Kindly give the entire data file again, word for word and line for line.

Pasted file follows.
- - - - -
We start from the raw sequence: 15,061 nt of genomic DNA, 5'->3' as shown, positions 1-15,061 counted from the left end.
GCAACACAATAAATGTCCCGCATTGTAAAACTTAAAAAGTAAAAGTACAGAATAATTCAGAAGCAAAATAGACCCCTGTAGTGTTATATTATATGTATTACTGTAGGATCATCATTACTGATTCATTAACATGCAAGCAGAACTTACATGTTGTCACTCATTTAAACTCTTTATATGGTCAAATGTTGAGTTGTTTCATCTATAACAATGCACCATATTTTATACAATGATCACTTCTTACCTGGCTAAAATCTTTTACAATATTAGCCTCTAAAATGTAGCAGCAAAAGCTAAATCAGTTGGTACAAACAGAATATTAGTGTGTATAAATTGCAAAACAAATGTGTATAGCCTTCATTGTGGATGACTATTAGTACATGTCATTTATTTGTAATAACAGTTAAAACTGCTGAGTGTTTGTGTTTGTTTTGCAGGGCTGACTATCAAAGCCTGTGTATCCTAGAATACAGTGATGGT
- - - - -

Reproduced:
We start from the raw sequence: 15,061 nt of genomic DNA, 5'->3' as shown, positions 1-15,061 counted from the left end.
GCAACACAATAAATGTCCCGCATTGTAAAACTTAAAAAGTAAAAGTACAGAATAATTCAGAAGCAAAATAGACCCCTGTAGTGTTATATTATATGTATTACTGTAGGATCATCATTACTGATTCATTAACATGCAAGCAGAACTTACATGTTGTCACTCATTTAAACTCTTTATATGGTCAAATGTTGAGTTGTTTCATCTATAACAATGCACCATATTTTATACAATGATCACTTCTTACCTGGCTAAAATCTTTTACAATATTAGCCTCTAAAATGTAGCAGCAAAAGCTAAATCAGTTGGTACAAACAGAATATTAGTGTGTATAAATTGCAAAACAAATGTGTATAGCCTTCATTGTGGATGACTATTAGTACATGTCATTTATTTGTAATAACAGTTAAAACTGCTGAGTGTTTGTGTTTGTTTTGCAGGGCTGACTATCAAAGCCTGTGTATCCTAGAATACAGTGATGGT